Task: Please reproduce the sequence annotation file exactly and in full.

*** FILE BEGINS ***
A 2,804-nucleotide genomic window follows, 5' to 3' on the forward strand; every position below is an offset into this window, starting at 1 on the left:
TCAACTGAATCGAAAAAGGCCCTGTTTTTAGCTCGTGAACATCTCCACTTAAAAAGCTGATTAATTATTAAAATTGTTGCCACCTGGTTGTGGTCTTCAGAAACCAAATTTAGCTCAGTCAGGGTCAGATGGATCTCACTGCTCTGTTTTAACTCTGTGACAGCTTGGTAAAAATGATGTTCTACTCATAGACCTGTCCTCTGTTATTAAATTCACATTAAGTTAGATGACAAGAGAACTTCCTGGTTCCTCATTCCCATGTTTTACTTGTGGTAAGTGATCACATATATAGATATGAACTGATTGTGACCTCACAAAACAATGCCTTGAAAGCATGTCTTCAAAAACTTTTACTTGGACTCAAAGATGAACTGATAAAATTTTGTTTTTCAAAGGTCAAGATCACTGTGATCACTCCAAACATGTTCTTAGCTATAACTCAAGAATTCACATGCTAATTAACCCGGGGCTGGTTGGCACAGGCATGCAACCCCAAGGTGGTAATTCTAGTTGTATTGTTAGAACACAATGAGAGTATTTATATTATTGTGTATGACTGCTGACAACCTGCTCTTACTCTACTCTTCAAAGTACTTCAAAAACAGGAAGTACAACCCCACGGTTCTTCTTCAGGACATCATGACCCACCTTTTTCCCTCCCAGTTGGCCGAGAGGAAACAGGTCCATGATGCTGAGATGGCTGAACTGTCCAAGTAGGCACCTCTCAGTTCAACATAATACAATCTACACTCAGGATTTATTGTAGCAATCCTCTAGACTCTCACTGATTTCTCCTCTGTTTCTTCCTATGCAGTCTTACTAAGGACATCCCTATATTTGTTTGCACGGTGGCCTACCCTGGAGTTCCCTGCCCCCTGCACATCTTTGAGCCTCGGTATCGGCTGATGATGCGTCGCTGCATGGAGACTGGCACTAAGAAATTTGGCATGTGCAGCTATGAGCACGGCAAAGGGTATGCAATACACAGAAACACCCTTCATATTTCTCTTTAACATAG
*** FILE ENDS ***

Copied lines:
A 2,804-nucleotide genomic window follows, 5' to 3' on the forward strand; every position below is an offset into this window, starting at 1 on the left:
TCAACTGAATCGAAAAAGGCCCTGTTTTTAGCTCGTGAACATCTCCACTTAAAAAGCTGATTAATTATTAAAATTGTTGCCACCTGGTTGTGGTCTTCAGAAACCAAATTTAGCTCAGTCAGGGTCAGATGGATCTCACTGCTCTGTTTTAACTCTGTGACAGCTTGGTAAAAATGATGTTCTACTCATAGACCTGTCCTCTGTTATTAAATTCACATTAAGTTAGATGACAAGAGAACTTCCTGGTTCCTCATTCCCATGTTTTACTTGTGGTAAGTGATCACATATATAGATATGAACTGATTGTGACCTCACAAAACAATGCCTTGAAAGCATGTCTTCAAAAACTTTTACTTGGACTCAAAGATGAACTGATAAAATTTTGTTTTTCAAAGGTCAAGATCACTGTGATCACTCCAAACATGTTCTTAGCTATAACTCAAGAATTCACATGCTAATTAACCCGGGGCTGGTTGGCACAGGCATGCAACCCCAAGGTGGTAATTCTAGTTGTATTGTTAGAACACAATGAGAGTATTTATATTATTGTGTATGACTGCTGACAACCTGCTCTTACTCTACTCTTCAAAGTACTTCAAAAACAGGAAGTACAACCCCACGGTTCTTCTTCAGGACATCATGACCCACCTTTTTCCCTCCCAGTTGGCCGAGAGGAAACAGGTCCATGATGCTGAGATGGCTGAACTGTCCAAGTAGGCACCTCTCAGTTCAACATAATACAATCTACACTCAGGATTTATTGTAGCAATCCTCTAGACTCTCACTGATTTCTCCTCTGTTTCTTCCTATGCAGTCTTACTAAGGACATCCCTATATTTGTTTGCACGGTGGCCTACCCTGGAGTTCCCTGCCCCCTGCACATCTTTGAGCCTCGGTATCGGCTGATGATGCGTCGCTGCATGGAGACTGGCACTAAGAAATTTGGCATGTGCAGCTATGAGCACGGCAAAGGGTATGCAATACACAGAAACACCCTTCATATTTCTCTTTAACATAG